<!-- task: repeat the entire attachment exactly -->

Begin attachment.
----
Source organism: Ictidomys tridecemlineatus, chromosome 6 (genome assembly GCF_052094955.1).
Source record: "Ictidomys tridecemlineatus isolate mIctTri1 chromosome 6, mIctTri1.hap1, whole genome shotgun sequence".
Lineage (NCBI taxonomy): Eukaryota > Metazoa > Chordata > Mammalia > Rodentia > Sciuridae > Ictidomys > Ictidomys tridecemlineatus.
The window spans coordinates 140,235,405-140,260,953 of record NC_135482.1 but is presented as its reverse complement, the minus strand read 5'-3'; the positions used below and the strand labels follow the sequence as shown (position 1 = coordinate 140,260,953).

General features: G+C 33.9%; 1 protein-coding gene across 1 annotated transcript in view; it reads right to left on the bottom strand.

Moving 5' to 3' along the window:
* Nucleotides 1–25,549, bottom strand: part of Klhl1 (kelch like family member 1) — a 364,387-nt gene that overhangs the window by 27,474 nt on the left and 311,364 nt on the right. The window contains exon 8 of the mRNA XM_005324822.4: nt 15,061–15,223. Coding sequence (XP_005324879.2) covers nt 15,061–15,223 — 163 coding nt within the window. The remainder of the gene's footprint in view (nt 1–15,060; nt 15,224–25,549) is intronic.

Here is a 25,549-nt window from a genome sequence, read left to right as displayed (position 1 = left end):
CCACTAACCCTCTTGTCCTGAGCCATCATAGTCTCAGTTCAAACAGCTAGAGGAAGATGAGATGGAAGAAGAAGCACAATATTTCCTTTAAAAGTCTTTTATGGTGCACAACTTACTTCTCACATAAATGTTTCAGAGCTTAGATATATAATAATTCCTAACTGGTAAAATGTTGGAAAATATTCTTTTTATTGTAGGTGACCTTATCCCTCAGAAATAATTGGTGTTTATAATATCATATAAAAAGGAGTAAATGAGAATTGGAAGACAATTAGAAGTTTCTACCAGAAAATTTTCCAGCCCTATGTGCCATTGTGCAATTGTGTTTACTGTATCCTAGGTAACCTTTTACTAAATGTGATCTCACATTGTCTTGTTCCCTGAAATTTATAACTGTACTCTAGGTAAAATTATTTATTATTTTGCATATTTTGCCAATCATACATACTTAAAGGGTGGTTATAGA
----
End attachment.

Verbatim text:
Source organism: Ictidomys tridecemlineatus, chromosome 6 (genome assembly GCF_052094955.1).
Source record: "Ictidomys tridecemlineatus isolate mIctTri1 chromosome 6, mIctTri1.hap1, whole genome shotgun sequence".
Lineage (NCBI taxonomy): Eukaryota > Metazoa > Chordata > Mammalia > Rodentia > Sciuridae > Ictidomys > Ictidomys tridecemlineatus.
The window spans coordinates 140,235,405-140,260,953 of record NC_135482.1 but is presented as its reverse complement, the minus strand read 5'-3'; the positions used below and the strand labels follow the sequence as shown (position 1 = coordinate 140,260,953).

General features: G+C 33.9%; 1 protein-coding gene across 1 annotated transcript in view; it reads right to left on the bottom strand.

Moving 5' to 3' along the window:
* Nucleotides 1–25,549, bottom strand: part of Klhl1 (kelch like family member 1) — a 364,387-nt gene that overhangs the window by 27,474 nt on the left and 311,364 nt on the right. The window contains exon 8 of the mRNA XM_005324822.4: nt 15,061–15,223. Coding sequence (XP_005324879.2) covers nt 15,061–15,223 — 163 coding nt within the window. The remainder of the gene's footprint in view (nt 1–15,060; nt 15,224–25,549) is intronic.

Here is a 25,549-nt window from a genome sequence, read left to right as displayed (position 1 = left end):
CCACTAACCCTCTTGTCCTGAGCCATCATAGTCTCAGTTCAAACAGCTAGAGGAAGATGAGATGGAAGAAGAAGCACAATATTTCCTTTAAAAGTCTTTTATGGTGCACAACTTACTTCTCACATAAATGTTTCAGAGCTTAGATATATAATAATTCCTAACTGGTAAAATGTTGGAAAATATTCTTTTTATTGTAGGTGACCTTATCCCTCAGAAATAATTGGTGTTTATAATATCATATAAAAAGGAGTAAATGAGAATTGGAAGACAATTAGAAGTTTCTACCAGAAAATTTTCCAGCCCTATGTGCCATTGTGCAATTGTGTTTACTGTATCCTAGGTAACCTTTTACTAAATGTGATCTCACATTGTCTTGTTCCCTGAAATTTATAACTGTACTCTAGGTAAAATTATTTATTATTTTGCATATTTTGCCAATCATACATACTTAAAGGGTGGTTATAGA